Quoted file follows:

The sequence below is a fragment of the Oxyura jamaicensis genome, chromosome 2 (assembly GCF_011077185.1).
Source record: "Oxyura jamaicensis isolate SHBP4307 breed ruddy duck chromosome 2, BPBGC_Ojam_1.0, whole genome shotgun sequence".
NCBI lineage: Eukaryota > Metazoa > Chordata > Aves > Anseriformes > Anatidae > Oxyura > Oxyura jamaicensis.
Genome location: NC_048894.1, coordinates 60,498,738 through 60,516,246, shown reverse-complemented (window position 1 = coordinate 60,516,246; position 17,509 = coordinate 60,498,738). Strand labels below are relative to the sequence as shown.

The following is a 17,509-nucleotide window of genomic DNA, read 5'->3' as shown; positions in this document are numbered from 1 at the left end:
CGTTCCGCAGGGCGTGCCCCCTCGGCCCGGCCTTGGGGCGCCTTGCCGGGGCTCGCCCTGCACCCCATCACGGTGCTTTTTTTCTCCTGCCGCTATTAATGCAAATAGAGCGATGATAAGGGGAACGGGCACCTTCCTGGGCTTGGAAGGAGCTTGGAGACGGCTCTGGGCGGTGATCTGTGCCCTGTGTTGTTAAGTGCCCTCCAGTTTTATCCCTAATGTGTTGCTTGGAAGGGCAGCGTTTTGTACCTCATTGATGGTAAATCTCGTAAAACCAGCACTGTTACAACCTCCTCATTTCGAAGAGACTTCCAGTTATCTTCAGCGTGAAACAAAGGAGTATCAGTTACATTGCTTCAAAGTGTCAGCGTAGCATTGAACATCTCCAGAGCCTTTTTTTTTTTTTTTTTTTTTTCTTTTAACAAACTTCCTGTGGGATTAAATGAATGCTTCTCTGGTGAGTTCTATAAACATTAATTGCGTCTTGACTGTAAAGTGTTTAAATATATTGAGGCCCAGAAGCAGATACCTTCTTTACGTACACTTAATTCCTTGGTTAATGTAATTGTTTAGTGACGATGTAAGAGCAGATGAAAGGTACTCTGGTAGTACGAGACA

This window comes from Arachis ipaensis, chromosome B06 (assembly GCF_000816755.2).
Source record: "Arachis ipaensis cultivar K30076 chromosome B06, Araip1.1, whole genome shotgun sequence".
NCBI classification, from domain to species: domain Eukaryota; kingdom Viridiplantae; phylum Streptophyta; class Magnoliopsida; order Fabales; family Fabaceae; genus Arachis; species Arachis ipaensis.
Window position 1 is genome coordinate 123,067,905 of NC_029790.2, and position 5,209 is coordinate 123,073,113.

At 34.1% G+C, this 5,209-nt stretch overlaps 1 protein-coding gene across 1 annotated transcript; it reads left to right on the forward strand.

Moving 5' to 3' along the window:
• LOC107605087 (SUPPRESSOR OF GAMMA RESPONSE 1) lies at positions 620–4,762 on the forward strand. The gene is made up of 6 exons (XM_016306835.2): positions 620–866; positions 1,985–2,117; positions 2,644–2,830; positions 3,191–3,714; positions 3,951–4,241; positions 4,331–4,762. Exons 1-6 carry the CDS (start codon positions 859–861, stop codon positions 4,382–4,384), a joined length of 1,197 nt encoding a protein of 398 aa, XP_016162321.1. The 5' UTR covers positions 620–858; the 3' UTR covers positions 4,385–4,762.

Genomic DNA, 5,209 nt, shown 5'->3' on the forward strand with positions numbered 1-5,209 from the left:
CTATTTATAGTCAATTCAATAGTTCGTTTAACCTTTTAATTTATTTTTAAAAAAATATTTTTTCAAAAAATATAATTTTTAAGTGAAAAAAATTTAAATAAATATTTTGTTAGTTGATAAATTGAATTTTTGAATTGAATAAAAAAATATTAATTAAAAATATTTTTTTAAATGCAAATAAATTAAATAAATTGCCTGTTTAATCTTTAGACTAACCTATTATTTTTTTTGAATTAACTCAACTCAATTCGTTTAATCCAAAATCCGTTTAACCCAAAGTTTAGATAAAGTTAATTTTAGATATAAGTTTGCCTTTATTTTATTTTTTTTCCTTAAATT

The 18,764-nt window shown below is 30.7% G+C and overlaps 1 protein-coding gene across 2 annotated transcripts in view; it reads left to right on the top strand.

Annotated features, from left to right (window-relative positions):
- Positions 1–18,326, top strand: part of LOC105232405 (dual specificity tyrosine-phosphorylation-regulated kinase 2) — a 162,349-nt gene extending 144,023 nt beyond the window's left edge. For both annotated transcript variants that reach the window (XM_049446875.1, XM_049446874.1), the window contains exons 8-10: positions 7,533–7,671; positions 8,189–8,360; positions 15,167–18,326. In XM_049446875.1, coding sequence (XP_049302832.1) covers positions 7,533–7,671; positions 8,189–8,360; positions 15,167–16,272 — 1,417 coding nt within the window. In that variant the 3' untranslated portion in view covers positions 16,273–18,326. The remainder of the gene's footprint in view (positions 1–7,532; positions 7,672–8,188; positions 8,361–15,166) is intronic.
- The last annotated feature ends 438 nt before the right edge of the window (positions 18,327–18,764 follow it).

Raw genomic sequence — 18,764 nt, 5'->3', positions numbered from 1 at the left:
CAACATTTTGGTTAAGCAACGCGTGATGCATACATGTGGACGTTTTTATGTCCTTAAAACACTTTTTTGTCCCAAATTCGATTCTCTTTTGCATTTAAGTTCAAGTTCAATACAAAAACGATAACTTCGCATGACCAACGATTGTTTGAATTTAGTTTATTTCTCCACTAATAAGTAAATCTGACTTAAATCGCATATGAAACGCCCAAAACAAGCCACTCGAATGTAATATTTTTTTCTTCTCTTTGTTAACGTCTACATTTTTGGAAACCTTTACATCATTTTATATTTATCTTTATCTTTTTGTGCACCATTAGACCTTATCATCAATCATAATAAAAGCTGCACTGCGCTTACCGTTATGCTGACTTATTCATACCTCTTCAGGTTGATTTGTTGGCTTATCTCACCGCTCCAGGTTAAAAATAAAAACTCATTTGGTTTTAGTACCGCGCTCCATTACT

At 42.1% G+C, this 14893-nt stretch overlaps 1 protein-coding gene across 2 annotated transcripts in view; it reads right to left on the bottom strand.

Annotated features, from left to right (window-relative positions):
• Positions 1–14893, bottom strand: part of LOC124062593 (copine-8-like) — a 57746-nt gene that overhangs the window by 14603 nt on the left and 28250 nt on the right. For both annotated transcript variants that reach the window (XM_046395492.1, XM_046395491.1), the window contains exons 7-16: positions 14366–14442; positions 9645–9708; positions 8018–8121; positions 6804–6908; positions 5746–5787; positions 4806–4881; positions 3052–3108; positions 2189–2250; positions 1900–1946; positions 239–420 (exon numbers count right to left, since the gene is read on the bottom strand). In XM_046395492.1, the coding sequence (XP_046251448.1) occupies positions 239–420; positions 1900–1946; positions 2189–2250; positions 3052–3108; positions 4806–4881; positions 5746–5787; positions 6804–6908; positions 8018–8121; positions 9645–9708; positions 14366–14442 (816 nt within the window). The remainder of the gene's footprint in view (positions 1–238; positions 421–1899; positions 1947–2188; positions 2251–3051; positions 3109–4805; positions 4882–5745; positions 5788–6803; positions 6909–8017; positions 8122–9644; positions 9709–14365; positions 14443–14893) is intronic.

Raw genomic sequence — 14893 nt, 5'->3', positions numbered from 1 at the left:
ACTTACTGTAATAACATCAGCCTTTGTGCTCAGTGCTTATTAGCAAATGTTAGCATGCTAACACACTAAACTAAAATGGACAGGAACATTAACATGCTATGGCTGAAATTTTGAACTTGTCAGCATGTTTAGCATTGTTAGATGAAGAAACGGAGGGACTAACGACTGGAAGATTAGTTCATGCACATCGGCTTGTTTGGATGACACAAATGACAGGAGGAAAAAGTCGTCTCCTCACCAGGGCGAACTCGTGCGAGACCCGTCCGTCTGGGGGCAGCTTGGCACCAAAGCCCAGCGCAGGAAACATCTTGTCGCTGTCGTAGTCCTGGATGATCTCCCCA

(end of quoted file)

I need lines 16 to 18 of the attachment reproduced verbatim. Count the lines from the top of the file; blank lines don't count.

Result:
The 18,764-nt window shown below is 30.7% G+C and overlaps 1 protein-coding gene across 2 annotated transcripts in view; it reads left to right on the top strand.

Annotated features, from left to right (window-relative positions):
- Positions 1–18,326, top strand: part of LOC105232405 (dual specificity tyrosine-phosphorylation-regulated kinase 2) — a 162,349-nt gene extending 144,023 nt beyond the window's left edge. For both annotated transcript variants that reach the window (XM_049446875.1, XM_049446874.1), the window contains exons 8-10: positions 7,533–7,671; positions 8,189–8,360; positions 15,167–18,326. In XM_049446875.1, coding sequence (XP_049302832.1) covers positions 7,533–7,671; positions 8,189–8,360; positions 15,167–16,272 — 1,417 coding nt within the window. In that variant the 3' untranslated portion in view covers positions 16,273–18,326. The remainder of the gene's footprint in view (positions 1–7,532; positions 7,672–8,188; positions 8,361–15,166) is intronic.